During Prescription Opioid and Heroin Epidemic Awareness Week We Reaffirm Our Commitment to The Health & Safety of Philadelphia’s Communities, As Well As To Our Candidate For DA, Beth Grossman.
President Donald J. Trump has proclaimed September 17th through September 23rd, 2017, as a time to “draw renewed attention to the scourge that continues to devastate individuals, families, and communities across our Nation.” Beth Grossman is the only candidate for DA qualified to continue the fight on a local level.
PHILADELPHIA– September 21, 2017–According to WhiteHouse.gov, approximately 64,000 Americans died last year of drug overdoses in the United States, the majority of them from opioids. According to official statistics released on Phila.gov, during the same time period in Philadelphia, there were a recorded 907 deaths resulting from this type of drug abuse. Opioids were once again responsible for the majority of deaths locally, found in more than 80% of cases in 2016.
“With such a serious threat to all of our nation’s communities looming, setting aside a time to draw attention to this crisis is crucial. Also crucial, to this effort are the leaders we elect to deal with this crisis on a local level. Mayor Kenney and Larry Krasner choose to ‘resist’ the President’s efforts on a national public health crisis, as neither has mentioned anything about the White House’s initiative this week. Beth Grossman has addressed the epidemic head-on from the start. The obvious axiom here is Larry Krasner has spent his career defending criminals, while Beth Grossman has spent her career prosecuting them and working to help get treatment to people battling addiction as well as clean up drug-infested communities,” said Michael Meehan, Chairman of the Republican Party of Philadelphia.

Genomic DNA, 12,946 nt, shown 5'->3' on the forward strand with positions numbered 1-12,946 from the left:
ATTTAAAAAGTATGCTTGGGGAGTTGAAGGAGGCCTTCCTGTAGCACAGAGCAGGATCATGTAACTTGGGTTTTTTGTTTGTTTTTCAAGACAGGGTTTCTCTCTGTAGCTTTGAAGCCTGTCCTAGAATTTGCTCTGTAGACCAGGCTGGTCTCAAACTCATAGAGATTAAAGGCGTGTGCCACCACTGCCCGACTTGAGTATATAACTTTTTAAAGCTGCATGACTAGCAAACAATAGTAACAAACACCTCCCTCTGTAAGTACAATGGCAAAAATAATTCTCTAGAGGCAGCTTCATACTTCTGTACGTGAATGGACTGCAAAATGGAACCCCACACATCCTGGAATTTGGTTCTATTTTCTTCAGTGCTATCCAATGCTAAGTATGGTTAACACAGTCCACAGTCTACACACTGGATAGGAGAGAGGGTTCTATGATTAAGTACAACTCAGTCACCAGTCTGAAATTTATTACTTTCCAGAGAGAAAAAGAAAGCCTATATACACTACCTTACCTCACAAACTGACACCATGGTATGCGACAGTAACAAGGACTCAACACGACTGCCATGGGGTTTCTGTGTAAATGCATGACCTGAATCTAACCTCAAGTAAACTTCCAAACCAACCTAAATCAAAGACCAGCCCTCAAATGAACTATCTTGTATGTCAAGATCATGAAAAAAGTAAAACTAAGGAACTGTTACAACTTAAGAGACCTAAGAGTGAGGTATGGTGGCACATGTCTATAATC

Grossman’s official platform on this topic, listed on her website (friendsofbethgrossman.com) includes a focus on “prosecuting large-scale narcotics traffickers and medical professionals who operate ‘pill mills’,” which would be a major step in stemming this epidemic. Beth is also committed to “work with the Pennsylvania Legislature to address prescription amounts and limitations.” She opposes a silo approach and in her essay entitled, “March in Black: Philadelphia’s heroin and opioid problem is both a public health crisis and a criminal justice issue,” explains that while addicts need comprehensive rehab programs, not simply punishment, those who contribute to the crisis as large-scale distributors should be aggressively investigated and prosecuted. Beth further believes in devoting adequate prosecutorial attention and resources to combating the violent and property crimes that accompany drug abuse, such as the burglarizing of homes when addicts seek funds to fuel their addictions.